If you are feeling that your mental health is suffering, then I really encourage you to consider some of these tips:

Turn to your friends and family

Sometimes you just need a coffee with a friend. Other times, you might reach out to a business contact that you trust, such as your accountant, your virtual assistant, or a trusted peer.

There is a lot of truth in “a problem shared is a problem halved.” It can feel good to get things off your chest and feel like someone cares. You might simply vent your concerns, without looking for advice. Or you might actively seek the support of someone who can offer practical help.

Most people actually want to help and will feel honoured that you chose them to talk to. They will want to support you and in turn maybe help themselves to feel better.

Prioritise relaxation and self-care

If you don’t make time to look after yourself, you will eventually have to make time for illness.

It is not selfish to want time and space to do the things that help you ‘switch off’. In fact, it has been proven time and time again that taking a little rest or making time to do the things that fill you up emotionally or creatively, can actually help you perform better in the long term.

So, the next time you take a bath, head out to see a band with mates, or take a trip to the movies on your own, just think of it as an investment in your health – and your creativity.

Take a good look at your diet

Yes, I know you work long hours, sometimes unsociable hours, and at times you might eat on the run or grab what you can. But as boring as it might sound, trying to eat lots of healthy fruit, vegetables, and healthy fats will help boost your mood and your energy levels.

Incorporate regular exercise

Again, I know you are busy, but research shows us that even moderate exercise can help lift our mood and boost our immune systems. Exercise can release endorphins – the feel-good hormone and it can help us sleep better in the long run.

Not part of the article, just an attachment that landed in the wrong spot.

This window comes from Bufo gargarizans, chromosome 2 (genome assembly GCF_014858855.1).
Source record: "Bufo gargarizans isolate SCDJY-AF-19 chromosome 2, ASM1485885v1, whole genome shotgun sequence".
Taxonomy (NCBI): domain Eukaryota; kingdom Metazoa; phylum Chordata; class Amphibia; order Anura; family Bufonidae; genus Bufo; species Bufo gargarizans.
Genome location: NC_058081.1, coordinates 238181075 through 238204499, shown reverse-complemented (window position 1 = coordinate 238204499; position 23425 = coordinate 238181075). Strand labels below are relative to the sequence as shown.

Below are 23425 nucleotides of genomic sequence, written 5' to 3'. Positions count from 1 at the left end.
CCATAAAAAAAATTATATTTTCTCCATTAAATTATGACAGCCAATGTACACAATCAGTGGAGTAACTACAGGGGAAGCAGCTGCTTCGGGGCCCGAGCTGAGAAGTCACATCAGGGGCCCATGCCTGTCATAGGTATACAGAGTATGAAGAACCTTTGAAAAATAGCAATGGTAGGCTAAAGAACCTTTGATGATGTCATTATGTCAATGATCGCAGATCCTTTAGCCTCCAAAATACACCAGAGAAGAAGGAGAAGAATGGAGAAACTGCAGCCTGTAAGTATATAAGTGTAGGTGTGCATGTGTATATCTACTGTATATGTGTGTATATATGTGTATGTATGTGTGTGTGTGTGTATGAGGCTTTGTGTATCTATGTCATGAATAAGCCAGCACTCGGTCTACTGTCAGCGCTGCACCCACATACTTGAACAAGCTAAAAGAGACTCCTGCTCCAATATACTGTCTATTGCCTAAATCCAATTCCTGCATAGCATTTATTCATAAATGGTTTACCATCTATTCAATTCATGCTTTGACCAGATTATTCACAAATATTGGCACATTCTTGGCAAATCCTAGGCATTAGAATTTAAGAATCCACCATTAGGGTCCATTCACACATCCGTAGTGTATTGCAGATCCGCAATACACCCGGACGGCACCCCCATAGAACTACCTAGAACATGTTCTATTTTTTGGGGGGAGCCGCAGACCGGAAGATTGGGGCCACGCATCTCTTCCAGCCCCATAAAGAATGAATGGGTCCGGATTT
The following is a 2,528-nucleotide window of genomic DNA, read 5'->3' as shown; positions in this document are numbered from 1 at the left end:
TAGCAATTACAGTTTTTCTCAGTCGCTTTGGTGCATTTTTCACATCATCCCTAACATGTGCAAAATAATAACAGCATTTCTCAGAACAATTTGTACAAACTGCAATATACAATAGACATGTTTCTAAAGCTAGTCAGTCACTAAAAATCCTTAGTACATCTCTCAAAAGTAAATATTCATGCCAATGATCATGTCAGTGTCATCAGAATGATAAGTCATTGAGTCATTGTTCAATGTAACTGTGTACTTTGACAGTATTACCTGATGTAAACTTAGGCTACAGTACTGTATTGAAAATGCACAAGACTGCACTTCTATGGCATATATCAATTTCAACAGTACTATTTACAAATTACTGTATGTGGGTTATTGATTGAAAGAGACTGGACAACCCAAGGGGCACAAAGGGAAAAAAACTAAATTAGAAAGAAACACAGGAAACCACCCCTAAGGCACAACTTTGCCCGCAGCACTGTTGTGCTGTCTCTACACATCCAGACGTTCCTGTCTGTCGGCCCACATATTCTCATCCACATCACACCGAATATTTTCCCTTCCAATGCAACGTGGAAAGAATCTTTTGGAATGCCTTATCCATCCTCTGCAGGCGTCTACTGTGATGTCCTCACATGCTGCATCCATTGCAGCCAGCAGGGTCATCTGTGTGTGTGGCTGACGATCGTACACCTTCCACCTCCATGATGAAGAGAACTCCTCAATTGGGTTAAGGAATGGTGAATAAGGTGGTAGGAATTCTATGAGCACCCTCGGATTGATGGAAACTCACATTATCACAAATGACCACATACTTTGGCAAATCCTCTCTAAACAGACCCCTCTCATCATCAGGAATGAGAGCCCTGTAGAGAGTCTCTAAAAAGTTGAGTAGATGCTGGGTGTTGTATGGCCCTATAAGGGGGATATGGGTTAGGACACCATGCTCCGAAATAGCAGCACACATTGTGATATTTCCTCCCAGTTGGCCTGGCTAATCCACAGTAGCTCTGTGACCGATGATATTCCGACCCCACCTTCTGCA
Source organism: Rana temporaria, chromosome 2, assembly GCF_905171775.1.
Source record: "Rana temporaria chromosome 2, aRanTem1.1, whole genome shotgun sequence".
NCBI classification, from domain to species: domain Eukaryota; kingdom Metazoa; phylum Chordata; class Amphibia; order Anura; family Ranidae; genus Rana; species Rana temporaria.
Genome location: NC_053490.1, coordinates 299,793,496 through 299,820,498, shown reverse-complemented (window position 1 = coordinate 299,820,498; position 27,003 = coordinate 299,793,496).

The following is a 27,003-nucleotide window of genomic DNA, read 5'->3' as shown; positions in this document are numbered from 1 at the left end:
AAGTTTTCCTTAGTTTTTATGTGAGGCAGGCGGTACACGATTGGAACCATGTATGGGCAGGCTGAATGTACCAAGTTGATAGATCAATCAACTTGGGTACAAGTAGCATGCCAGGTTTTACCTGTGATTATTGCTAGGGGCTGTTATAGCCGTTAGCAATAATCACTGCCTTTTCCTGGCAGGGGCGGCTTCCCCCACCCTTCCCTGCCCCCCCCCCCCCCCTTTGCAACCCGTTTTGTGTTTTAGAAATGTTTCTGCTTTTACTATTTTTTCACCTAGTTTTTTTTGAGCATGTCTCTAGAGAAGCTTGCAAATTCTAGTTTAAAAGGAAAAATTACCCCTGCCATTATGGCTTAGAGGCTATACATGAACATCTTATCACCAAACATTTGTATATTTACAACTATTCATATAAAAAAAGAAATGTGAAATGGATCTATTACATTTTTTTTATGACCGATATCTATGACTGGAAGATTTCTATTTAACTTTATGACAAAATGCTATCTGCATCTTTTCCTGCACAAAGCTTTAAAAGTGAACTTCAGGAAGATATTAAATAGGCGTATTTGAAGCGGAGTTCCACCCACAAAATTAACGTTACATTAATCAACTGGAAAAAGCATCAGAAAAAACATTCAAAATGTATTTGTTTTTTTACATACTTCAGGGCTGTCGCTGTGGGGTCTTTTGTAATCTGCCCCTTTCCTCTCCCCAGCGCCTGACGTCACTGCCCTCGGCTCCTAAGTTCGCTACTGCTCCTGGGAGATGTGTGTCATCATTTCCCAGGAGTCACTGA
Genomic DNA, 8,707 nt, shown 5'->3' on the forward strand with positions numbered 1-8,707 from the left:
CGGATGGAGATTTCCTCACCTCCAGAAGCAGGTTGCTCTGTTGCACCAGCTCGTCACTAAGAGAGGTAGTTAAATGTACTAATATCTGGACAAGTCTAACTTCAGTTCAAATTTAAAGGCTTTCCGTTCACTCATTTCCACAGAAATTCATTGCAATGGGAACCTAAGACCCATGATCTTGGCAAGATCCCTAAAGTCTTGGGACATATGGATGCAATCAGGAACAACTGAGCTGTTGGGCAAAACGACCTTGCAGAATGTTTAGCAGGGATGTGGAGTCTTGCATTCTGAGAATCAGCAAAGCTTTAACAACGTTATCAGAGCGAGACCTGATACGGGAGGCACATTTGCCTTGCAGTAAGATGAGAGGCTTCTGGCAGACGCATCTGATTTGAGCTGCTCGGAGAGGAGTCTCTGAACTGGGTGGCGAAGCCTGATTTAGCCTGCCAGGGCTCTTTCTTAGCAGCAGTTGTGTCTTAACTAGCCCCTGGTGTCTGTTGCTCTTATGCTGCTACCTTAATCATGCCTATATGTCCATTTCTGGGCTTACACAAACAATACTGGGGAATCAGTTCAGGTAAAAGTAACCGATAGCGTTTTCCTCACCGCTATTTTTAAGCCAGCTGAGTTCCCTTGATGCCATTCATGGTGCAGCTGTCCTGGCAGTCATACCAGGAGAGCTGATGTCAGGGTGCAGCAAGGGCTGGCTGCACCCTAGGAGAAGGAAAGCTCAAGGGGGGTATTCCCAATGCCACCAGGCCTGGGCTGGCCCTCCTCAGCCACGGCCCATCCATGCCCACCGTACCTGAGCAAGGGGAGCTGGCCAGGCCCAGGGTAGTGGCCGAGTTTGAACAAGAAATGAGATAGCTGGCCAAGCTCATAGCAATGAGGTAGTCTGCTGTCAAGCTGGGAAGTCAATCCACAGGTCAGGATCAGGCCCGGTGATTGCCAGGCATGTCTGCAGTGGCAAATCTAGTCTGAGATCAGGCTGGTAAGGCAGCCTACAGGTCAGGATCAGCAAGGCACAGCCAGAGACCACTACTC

A simple walk, short bike ride, a swim, yoga, or even dancing to music can all count as feel-good exercise.

Try to set working hours

It might seem impossible, but it’s actually not – you can start to reflect on the current hours you are working, and then set some rules around it to enable you time to switch off and relax.

Maybe you have to work weekends, but you can take off days mid-week. Or perhaps you agree to stop replying to work-related messages after a certain time each day.

Online resources and professional help

Here are a few helpful online resources you can access if you need further support:

https://www.beyondblue.org.au/get-support/newaccess/newaccess-for-small-business-owners

https://www.headsup.org.au/healthy-workplaces

https://everymind.org.au/programs/mental-health-and-small-business

And of course, if you need further help, please contact your doctor or a therapist, and in an emergency always call 000.


At Counting Clouds, we often chat with our clients about more than just accounting!

We love being able to offer a friendly ear and be there to help anyone needing a bit of emotional support. We feel privileged to learn all about your personal lives and feel a part of so many extraordinary businesses.

Please email us or call us if you do need to chat

[email protected]

https://countingclouds.com.au/services